It’s déjà vu for drivers in Regina’s northwest, as construction on McCarthy Boulevard is starting up for a second season.
The “carry forward project” started last year with the city digging up parts of McCarthy to redo the boulevards and west sidewalk between 9th Avenue North and Dalgliesh Drive. It took weeks of work that resulted in slopes along the edges of the road.
“It’s so bad. If you’re anywhere to the left or the right, your car is pretty much at an angle,” said Rylan Blechinger, a northwest resident. “You’re just bumping across, destroying everybody’s suspension.”
The project was delayed because of problems with the concrete supply, which resulted in the current road conditions.
Construction started back up on April 29. The city is finishing concrete work along McCarthy’s east curb between 9th Avenue North and Rink Avenue.
Once completed, the city will pave McCarthy from 9th Avenue North to Dalgliesh Drive.
The construction is expected to take five weeks.
A major headache for residents
Construction has part of McCarthy Boulevard restricted to one lane with a reduced speed limit of 30 km/h.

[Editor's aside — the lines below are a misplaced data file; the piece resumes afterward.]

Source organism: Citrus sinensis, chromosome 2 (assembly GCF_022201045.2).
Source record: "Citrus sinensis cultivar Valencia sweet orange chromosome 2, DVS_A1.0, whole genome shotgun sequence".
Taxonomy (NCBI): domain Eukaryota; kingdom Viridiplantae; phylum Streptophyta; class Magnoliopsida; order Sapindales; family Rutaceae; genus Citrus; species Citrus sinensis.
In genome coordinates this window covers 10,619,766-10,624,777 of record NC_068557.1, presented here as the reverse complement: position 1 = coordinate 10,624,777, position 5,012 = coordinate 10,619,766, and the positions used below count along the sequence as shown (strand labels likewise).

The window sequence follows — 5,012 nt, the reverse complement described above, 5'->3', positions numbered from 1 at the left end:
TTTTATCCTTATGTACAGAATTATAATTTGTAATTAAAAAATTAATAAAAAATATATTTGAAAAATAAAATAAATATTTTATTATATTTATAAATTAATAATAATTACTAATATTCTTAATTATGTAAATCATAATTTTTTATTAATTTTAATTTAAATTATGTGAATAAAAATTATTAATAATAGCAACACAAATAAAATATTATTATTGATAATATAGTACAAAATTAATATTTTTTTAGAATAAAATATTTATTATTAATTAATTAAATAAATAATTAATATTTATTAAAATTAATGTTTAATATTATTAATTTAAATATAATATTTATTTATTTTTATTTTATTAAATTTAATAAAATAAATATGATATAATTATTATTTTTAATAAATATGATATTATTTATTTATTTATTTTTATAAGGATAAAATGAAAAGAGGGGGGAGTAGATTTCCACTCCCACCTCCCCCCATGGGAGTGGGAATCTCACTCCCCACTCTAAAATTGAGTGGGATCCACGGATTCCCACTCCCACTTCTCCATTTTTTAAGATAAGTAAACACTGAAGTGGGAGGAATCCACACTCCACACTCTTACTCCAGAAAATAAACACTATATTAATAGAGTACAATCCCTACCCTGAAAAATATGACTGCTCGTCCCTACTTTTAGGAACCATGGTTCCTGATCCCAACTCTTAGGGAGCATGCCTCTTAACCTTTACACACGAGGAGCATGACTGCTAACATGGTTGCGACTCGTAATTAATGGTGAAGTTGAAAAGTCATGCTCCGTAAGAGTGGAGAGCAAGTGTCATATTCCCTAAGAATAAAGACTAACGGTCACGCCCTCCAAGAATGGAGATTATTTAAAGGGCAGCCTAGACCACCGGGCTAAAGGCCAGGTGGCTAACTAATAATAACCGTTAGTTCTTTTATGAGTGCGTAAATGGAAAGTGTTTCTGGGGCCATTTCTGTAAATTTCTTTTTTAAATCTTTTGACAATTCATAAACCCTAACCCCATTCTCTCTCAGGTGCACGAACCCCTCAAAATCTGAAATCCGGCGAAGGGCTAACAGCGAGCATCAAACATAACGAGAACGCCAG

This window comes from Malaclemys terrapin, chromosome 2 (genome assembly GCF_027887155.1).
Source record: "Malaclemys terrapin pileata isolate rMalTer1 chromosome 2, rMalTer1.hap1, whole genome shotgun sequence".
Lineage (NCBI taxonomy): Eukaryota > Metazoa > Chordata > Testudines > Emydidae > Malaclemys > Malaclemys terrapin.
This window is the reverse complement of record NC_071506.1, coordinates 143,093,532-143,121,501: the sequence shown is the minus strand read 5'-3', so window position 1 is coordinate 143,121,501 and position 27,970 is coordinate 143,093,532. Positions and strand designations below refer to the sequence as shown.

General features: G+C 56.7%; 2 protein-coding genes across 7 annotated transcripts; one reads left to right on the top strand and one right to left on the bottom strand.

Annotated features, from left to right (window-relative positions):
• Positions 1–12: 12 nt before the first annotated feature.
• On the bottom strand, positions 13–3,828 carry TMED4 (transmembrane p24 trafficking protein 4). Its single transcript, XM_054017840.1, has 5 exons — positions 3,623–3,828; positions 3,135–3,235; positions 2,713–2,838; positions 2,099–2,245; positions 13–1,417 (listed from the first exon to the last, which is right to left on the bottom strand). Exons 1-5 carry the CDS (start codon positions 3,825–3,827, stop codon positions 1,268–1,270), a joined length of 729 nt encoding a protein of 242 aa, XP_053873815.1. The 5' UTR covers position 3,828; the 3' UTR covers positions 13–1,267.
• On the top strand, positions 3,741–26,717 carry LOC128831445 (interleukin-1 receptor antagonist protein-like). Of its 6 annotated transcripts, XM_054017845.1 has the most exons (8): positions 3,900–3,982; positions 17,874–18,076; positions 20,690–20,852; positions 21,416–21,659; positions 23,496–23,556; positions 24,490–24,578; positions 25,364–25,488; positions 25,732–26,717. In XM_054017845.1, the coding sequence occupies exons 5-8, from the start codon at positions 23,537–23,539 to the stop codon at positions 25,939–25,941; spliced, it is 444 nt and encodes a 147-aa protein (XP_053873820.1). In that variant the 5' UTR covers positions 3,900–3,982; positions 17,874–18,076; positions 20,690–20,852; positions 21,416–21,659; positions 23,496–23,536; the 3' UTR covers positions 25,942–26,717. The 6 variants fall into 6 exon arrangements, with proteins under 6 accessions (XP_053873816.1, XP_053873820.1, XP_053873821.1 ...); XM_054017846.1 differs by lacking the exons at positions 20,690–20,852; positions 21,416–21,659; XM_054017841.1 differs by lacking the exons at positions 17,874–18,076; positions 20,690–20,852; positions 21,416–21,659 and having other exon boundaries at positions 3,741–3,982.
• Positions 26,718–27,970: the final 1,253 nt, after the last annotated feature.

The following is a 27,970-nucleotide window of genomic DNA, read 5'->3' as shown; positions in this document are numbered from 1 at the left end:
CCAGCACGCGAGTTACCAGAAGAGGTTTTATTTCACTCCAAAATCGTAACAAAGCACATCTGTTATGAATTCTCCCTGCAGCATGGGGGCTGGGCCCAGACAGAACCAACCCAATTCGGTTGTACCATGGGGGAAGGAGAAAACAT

Neighbouring residents say the work has created congestion, confusion and impatient drivers.
“It’s pretty annoying,” Blechinger said. “It stops everybody and it seems like the traffic’s going nowhere. It’s backed up there for 15 to 20 minutes.”
Blechinger says the traffic makes him late for school and for work. But drivers who try to avoid the street end up running into the same problem.
While construction is slated for five weeks, residents aren’t convinced it will be done on time.
Construction on airport turning lane
While the city says no extra money is being spent to finish last summer’s construction project on McCarthy Boulevard, Global News inquired about the cost of a different project on Lewvan Drive, near the Regina Airport.
The city added a second left hand turning lane going into the airport on Regina Avenue in the summer of 2015. The city took the lane out of use a few months later because there weren’t two lanes to turn into.
In an email statement, the city says, “This was to ensure the safety of the travelling public when entering the airport, as the existing bridge structure is not wide enough for two lanes of travel.”
Last fall, crews completely filled the second turning lane with concrete, costing the city $35,000.
The city says the lanes were initially built to accommodate future growth in and around the airport.
“It was more cost effective to prepare Lewvan for a dual lane when other improvements at the intersection were occurring, rather than to do it in the future,” the city said.
The city says the road will remain a single turn lane until Regina Avenue and the bridge to the airport are upgraded to provide space for a dual turn.